We at Basho chose a different approach. We spent next to nothing on marketing for the last three years. Instead, we chose to invest our money and time developing a database that, among other things, offers the expected guarantees and safeguards typically associated with data storage technologies. Lose a machine, lose a rack, lose a data center — and your data is safe. Issue the “kill -9″ command on a Riak node and you will see what we mean.
In celebration of our commitment to protecting data, we’ll be hosting something we are calling “KillDashNine” parties on the 9th of every month in various cities — wherever data loss is shrugged off and data durability is an after-market add-on.
The first KillDashNine party is happening this Wednesday, 2/9, in San Francisco If you’re in the area and believe in classic drinks and out-of-the box data durability, you should join us. This month’s featured drink is the “Dash Dur-Ty Martini” and anyone who is confident that issuing a “kill -9″ on their running database won’t result in data loss gets a Dash Dur-Ty Martini on Basho.
(If you’re interested in helping get a KillDashNine event started in your area, email firstname.lastname@example.org.)
February 4, 2011
The “Riak Fast Track” has been around for at least nine months now, and lots of developers have gotten to know Riak that way, building their own local clusters from the Riak source. But there’s always been something that has bothered me about that process, namely, that the developer has to build Riak herself. Basho provides pre-built packages on downloads.basho.com for several Linux distributions, Solaris, and Mac OS/X, but these have the limitation of only letting you run one node on a machine.
I’ve been a long-time fan of Chef the systems and configuration management tool by Opscode, especially for the wealth of community recipes and vibrant participation. It’s also incredibly easy to get started with small Chef deployments with Opscode’s Platform, which is free for up to 5 managed machines.
Anyway, as part of updating Riak’s Chef recipe last month to work with the 0.14.0 release, I discovered the easiest way to test the recipe — without incurring the costs of Amazon EC2 — was to deploy local virtual machines with Vagrant. So this blog post will be a tutorial on how to create your own local 3-node Riak cluster with Chef and Vagrant, suitable for doing the rest of the Fast Track.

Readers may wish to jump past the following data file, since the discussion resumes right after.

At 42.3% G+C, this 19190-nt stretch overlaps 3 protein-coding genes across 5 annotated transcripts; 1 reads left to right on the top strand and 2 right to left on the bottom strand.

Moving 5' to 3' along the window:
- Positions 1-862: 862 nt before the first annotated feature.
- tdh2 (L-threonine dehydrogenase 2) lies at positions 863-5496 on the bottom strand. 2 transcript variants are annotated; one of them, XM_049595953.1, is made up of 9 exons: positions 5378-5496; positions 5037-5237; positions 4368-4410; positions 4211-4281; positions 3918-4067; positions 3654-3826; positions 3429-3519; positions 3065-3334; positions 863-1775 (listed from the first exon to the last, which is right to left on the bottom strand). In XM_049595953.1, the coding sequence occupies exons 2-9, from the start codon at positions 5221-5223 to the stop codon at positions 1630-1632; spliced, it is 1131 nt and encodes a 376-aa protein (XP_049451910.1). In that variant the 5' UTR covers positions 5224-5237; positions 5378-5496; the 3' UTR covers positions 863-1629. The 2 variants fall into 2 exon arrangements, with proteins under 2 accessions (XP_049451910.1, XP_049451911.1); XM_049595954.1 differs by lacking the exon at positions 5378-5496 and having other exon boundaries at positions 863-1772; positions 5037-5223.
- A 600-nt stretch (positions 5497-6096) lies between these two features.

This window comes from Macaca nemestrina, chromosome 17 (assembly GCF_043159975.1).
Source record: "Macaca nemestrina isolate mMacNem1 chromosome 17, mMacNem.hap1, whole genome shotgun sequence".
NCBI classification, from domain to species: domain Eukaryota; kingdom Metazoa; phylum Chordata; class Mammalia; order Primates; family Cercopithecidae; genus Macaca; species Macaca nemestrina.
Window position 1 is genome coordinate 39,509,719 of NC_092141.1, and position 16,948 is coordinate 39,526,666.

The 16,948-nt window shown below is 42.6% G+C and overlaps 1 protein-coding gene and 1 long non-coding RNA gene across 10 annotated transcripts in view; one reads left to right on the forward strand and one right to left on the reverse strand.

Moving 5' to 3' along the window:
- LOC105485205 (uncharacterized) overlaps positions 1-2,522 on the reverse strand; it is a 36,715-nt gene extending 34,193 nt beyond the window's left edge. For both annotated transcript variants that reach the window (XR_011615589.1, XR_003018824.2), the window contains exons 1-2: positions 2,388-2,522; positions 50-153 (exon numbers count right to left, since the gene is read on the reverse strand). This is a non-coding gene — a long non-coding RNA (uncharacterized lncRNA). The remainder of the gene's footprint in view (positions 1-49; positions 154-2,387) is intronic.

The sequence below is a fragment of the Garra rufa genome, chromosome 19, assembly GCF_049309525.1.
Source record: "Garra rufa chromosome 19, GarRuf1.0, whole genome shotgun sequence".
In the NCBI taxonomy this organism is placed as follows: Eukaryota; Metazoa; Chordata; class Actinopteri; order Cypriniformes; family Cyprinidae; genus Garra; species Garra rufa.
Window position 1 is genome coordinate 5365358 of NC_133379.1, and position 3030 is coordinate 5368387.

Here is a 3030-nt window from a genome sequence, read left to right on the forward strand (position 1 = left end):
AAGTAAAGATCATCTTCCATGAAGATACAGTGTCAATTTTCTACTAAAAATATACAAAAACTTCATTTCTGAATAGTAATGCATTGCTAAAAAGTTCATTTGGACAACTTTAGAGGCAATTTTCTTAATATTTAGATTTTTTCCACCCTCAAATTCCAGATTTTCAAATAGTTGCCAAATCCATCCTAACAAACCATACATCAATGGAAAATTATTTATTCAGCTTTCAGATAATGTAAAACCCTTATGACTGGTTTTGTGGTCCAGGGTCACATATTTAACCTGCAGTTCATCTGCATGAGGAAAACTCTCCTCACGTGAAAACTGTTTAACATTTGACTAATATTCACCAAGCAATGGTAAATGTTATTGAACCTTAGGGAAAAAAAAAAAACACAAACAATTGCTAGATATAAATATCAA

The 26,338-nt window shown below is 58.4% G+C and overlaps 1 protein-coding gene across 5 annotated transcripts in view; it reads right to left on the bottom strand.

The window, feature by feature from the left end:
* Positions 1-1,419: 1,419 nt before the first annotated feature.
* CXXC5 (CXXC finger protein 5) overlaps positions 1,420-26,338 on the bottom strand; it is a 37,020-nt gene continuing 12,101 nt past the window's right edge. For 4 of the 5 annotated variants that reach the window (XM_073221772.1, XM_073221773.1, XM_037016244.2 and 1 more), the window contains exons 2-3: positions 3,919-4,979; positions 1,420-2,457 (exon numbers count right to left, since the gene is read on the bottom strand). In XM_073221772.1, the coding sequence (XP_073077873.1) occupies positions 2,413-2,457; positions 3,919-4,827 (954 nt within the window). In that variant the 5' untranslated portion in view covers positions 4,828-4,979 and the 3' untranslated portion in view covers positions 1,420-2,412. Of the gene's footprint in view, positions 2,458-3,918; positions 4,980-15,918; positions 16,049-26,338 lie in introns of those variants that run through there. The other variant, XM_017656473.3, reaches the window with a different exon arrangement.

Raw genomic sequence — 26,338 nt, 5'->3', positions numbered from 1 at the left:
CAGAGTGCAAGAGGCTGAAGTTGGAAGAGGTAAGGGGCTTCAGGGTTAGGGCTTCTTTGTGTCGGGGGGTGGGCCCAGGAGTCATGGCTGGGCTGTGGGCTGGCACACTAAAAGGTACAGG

Step 1: Install VirtualBox
Under the covers, Vagrant uses VirtualBox, which is a free virtualization product, originally created at Sun. Go ahead and download and install the version appropriate for your platform:
Step 2: Install Vagrant and Chef
Now that we have VirtualBox installed, let’s get Vagrant and Chef. You’ll need Ruby and Rubygems installed for this. Mac OS/X comes with these pre-installed, but they’re easy to get on most platforms.
Now that you’ve got them both installed, you need to get a virtual machine image to run Riak from. Luckily, Opscode “has provided some images for us that have the 0.9.12 Chef gems preinstalled. Download the Ubuntu 10.04 image and add it to your local collection:
Step 3: Configure Local Chef
Head on over to Opscode and sign up for a free Platform account if you haven’t already. This gives you access to the cookbooks site as well as the Chef admin UI. Make sure to collect your “knife config” and “validation key” from the “Organizations” page of the admin UI, and your personal “private key” from your profile page. These help you connect your local working space to the server.
Now let’s get our Chef workspace set up. You need a directory that has specific files and subdirectories in it, also known as a “Chef repository”. Again Opscode has made this easy on us, we can just clone their skeleton repository: